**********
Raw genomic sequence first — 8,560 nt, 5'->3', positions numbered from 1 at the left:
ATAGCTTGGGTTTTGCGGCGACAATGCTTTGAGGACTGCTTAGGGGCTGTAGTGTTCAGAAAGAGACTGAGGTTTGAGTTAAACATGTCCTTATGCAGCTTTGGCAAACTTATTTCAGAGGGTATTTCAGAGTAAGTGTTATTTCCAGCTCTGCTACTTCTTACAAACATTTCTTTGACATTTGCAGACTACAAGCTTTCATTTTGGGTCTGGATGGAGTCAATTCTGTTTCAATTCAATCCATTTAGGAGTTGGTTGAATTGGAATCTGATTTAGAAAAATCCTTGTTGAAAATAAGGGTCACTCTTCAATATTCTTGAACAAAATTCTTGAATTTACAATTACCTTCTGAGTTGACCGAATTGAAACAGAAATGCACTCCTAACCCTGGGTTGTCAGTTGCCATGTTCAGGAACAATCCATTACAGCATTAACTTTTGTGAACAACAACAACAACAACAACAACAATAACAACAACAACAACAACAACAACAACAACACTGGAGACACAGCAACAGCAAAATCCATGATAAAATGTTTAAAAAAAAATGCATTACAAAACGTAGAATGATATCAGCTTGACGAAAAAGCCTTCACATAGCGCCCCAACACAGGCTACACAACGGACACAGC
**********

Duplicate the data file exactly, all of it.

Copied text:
Raw genomic sequence first — 8,560 nt, 5'->3', positions numbered from 1 at the left:
ATAGCTTGGGTTTTGCGGCGACAATGCTTTGAGGACTGCTTAGGGGCTGTAGTGTTCAGAAAGAGACTGAGGTTTGAGTTAAACATGTCCTTATGCAGCTTTGGCAAACTTATTTCAGAGGGTATTTCAGAGTAAGTGTTATTTCCAGCTCTGCTACTTCTTACAAACATTTCTTTGACATTTGCAGACTACAAGCTTTCATTTTGGGTCTGGATGGAGTCAATTCTGTTTCAATTCAATCCATTTAGGAGTTGGTTGAATTGGAATCTGATTTAGAAAAATCCTTGTTGAAAATAAGGGTCACTCTTCAATATTCTTGAACAAAATTCTTGAATTTACAATTACCTTCTGAGTTGACCGAATTGAAACAGAAATGCACTCCTAACCCTGGGTTGTCAGTTGCCATGTTCAGGAACAATCCATTACAGCATTAACTTTTGTGAACAACAACAACAACAACAACAACAATAACAACAACAACAACAACAACAACAACAACACTGGAGACACAGCAACAGCAAAATCCATGATAAAATGTTTAAAAAAAAATGCATTACAAAACGTAGAATGATATCAGCTTGACGAAAAAGCCTTCACATAGCGCCCCAACACAGGCTACACAACGGACACAGC